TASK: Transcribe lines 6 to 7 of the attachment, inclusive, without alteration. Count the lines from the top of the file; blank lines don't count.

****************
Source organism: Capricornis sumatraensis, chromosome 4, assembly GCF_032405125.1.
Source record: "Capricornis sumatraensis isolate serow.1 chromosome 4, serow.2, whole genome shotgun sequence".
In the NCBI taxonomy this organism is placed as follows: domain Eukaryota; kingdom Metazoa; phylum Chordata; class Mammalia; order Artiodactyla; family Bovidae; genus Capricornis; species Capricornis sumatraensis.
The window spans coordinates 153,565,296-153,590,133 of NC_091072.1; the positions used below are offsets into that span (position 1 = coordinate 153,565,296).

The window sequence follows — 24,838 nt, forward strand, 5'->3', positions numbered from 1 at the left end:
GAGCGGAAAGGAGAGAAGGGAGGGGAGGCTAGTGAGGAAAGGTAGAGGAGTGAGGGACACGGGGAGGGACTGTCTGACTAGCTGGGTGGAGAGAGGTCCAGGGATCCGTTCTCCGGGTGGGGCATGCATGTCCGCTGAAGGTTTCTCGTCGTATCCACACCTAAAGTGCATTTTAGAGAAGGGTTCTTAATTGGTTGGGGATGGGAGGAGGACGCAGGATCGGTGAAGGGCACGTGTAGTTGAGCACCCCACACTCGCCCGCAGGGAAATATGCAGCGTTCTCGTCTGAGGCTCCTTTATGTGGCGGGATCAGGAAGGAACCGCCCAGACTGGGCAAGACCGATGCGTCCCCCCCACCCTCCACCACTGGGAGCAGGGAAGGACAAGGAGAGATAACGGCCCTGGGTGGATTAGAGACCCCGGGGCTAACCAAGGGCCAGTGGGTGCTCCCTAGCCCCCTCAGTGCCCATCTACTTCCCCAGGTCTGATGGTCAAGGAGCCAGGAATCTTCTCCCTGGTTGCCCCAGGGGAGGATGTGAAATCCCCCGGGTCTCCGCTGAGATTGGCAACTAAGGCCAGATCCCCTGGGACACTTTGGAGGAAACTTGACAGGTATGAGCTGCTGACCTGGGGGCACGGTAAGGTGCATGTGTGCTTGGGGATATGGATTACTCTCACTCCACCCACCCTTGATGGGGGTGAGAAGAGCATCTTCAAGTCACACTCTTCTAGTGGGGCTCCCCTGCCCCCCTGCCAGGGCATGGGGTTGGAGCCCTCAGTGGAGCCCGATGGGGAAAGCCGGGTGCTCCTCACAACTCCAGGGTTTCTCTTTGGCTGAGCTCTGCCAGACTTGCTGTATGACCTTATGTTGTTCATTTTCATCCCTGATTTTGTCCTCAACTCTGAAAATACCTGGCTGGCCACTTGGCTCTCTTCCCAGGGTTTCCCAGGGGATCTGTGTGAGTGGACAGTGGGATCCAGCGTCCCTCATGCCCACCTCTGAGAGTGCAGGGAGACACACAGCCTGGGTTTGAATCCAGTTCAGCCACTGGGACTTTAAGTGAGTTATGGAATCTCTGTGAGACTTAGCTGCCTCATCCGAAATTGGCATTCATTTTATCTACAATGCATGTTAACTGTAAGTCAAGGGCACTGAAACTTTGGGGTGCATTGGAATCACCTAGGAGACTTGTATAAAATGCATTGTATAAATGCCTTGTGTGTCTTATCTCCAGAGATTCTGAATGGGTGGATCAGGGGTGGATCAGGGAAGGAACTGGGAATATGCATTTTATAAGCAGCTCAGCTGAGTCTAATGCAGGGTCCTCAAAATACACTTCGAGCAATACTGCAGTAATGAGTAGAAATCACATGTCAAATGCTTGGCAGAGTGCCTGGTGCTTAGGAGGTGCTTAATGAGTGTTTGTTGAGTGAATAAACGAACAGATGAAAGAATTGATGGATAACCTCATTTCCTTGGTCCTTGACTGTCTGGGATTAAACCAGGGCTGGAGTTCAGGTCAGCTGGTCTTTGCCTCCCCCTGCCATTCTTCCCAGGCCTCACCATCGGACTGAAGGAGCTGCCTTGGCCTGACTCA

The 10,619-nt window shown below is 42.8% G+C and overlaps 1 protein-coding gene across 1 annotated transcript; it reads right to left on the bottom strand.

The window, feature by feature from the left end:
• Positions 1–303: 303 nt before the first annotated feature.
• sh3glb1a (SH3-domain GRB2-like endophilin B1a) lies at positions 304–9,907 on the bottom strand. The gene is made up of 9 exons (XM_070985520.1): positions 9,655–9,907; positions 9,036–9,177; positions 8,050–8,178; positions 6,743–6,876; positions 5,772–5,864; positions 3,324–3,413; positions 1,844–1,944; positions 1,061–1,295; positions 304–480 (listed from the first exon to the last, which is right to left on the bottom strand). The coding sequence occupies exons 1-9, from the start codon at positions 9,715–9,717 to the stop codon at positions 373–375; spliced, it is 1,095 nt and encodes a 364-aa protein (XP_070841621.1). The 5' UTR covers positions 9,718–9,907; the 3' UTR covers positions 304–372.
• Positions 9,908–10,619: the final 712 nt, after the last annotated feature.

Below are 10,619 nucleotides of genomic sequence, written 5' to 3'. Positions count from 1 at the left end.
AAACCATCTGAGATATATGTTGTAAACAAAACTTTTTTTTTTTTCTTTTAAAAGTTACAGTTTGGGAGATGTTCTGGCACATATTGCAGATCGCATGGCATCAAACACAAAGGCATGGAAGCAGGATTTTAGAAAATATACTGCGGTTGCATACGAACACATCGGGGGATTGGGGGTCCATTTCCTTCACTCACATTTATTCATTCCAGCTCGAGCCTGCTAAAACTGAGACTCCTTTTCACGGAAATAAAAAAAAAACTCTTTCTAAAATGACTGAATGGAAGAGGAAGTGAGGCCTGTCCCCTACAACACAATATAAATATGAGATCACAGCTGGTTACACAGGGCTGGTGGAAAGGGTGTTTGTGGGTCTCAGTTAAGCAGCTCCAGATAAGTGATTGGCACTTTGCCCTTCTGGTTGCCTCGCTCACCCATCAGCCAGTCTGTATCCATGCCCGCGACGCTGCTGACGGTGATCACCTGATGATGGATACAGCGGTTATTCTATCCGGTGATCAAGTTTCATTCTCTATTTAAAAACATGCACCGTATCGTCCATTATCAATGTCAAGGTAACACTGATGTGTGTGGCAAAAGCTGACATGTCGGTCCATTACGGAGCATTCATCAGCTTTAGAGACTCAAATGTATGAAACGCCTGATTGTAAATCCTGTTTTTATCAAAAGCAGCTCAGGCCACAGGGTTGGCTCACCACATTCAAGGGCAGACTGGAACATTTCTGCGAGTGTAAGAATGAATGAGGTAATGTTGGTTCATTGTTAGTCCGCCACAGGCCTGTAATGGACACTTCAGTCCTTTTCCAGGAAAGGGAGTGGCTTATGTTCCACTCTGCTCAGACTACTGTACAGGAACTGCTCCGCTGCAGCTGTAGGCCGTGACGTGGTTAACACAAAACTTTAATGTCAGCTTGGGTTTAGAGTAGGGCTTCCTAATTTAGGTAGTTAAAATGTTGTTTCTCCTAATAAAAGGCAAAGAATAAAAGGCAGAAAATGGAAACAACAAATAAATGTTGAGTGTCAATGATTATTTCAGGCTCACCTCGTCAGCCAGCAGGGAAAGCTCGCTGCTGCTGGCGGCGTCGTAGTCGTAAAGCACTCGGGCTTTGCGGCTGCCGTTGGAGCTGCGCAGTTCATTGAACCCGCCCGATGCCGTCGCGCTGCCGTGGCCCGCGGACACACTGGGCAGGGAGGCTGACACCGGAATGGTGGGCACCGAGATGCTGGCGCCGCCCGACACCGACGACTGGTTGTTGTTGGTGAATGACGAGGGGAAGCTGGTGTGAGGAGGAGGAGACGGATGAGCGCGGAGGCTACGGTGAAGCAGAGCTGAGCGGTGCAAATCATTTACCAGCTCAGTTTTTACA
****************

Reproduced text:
GAGCGGAAAGGAGAGAAGGGAGGGGAGGCTAGTGAGGAAAGGTAGAGGAGTGAGGGACACGGGGAGGGACTGTCTGACTAGCTGGGTGGAGAGAGGTCCAGGGATCCGTTCTCCGGGTGGGGCATGCATGTCCGCTGAAGGTTTCTCGTCGTATCCACACCTAAAGTGCATTTTAGAGAAGGGTTCTTAATTGGTTGGGGATGGGAGGAGGACGCAGGATCGGTGAAGGGCACGTGTAGTTGAGCACCCCACACTCGCCCGCAGGGAAATATGCAGCGTTCTCGTCTGAGGCTCCTTTATGTGGCGGGATCAGGAAGGAACCGCCCAGACTGGGCAAGACCGATGCGTCCCCCCCACCCTCCACCACTGGGAGCAGGGAAGGACAAGGAGAGATAACGGCCCTGGGTGGATTAGAGACCCCGGGGCTAACCAAGGGCCAGTGGGTGCTCCCTAGCCCCCTCAGTGCCCATCTACTTCCCCAGGTCTGATGGTCAAGGAGCCAGGAATCTTCTCCCTGGTTGCCCCAGGGGAGGATGTGAAATCCCCCGGGTCTCCGCTGAGATTGGCAACTAAGGCCAGATCCCCTGGGACACTTTGGAGGAAACTTGACAGGTATGAGCTGCTGACCTGGGGGCACGGTAAGGTGCATGTGTGCTTGGGGATATGGATTACTCTCACTCCACCCACCCTTGATGGGGGTGAGAAGAGCATCTTCAAGTCACACTCTTCTAGTGGGGCTCCCCTGCCCCCCTGCCAGGGCATGGGGTTGGAGCCCTCAGTGGAGCCCGATGGGGAAAGCCGGGTGCTCCTCACAACTCCAGGGTTTCTCTTTGGCTGAGCTCTGCCAGACTTGCTGTATGACCTTATGTTGTTCATTTTCATCCCTGATTTTGTCCTCAACTCTGAAAATACCTGGCTGGCCACTTGGCTCTCTTCCCAGGGTTTCCCAGGGGATCTGTGTGAGTGGACAGTGGGATCCAGCGTCCCTCATGCCCACCTCTGAGAGTGCAGGGAGACACACAGCCTGGGTTTGAATCCAGTTCAGCCACTGGGACTTTAAGTGAGTTATGGAATCTCTGTGAGACTTAGCTGCCTCATCCGAAATTGGCATTCATTTTATCTACAATGCATGTTAACTGTAAGTCAAGGGCACTGAAACTTTGGGGTGCATTGGAATCACCTAGGAGACTTGTATAAAATGCATTGTATAAATGCCTTGTGTGTCTTATCTCCAGAGATTCTGAATGGGTGGATCAGGGGTGGATCAGGGAAGGAACTGGGAATATGCATTTTATAAGCAGCTCAGCTGAGTCTAATGCAGGGTCCTCAAAATACACTTCGAGCAATACTGCAGTAATGAGTAGAAATCACATGTCAAATGCTTGGCAGAGTGCCTGGTGCTTAGGAGGTGCTTAATGAGTGTTTGTTGAGTGAATAAACGAACAGATGAAAGAATTGATGGATAACCTCATTTCCTTGGTCCTTGACTGTCTGGGATTAAACCAGGGCTGGAGTTCAGGTCAGCTGGTCTTTGCCTCCCCCTGCCATTCTTCCCAGGCCTCACCATCGGACTGAAGGAGCTGCCTTGGCCTGACTCA

The 10,619-nt window shown below is 42.8% G+C and overlaps 1 protein-coding gene across 1 annotated transcript; it reads right to left on the bottom strand.